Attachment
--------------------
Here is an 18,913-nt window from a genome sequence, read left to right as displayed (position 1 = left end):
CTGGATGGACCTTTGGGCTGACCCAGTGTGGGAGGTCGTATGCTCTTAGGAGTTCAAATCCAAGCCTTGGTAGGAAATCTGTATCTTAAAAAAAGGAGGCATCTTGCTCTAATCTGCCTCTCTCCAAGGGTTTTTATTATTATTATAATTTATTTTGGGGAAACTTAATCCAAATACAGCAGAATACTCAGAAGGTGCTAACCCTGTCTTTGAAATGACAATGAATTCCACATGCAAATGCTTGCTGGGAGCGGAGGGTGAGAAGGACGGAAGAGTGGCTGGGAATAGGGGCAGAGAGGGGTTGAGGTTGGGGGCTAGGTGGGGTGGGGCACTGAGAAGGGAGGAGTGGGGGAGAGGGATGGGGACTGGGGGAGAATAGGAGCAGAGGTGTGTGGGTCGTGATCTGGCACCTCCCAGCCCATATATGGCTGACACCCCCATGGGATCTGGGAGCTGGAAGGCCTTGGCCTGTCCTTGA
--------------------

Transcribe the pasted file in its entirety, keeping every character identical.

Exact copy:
Here is an 18,913-nt window from a genome sequence, read left to right as displayed (position 1 = left end):
CTGGATGGACCTTTGGGCTGACCCAGTGTGGGAGGTCGTATGCTCTTAGGAGTTCAAATCCAAGCCTTGGTAGGAAATCTGTATCTTAAAAAAAGGAGGCATCTTGCTCTAATCTGCCTCTCTCCAAGGGTTTTTATTATTATTATAATTTATTTTGGGGAAACTTAATCCAAATACAGCAGAATACTCAGAAGGTGCTAACCCTGTCTTTGAAATGACAATGAATTCCACATGCAAATGCTTGCTGGGAGCGGAGGGTGAGAAGGACGGAAGAGTGGCTGGGAATAGGGGCAGAGAGGGGTTGAGGTTGGGGGCTAGGTGGGGTGGGGCACTGAGAAGGGAGGAGTGGGGGAGAGGGATGGGGACTGGGGGAGAATAGGAGCAGAGGTGTGTGGGTCGTGATCTGGCACCTCCCAGCCCATATATGGCTGACACCCCCATGGGATCTGGGAGCTGGAAGGCCTTGGCCTGTCCTTGA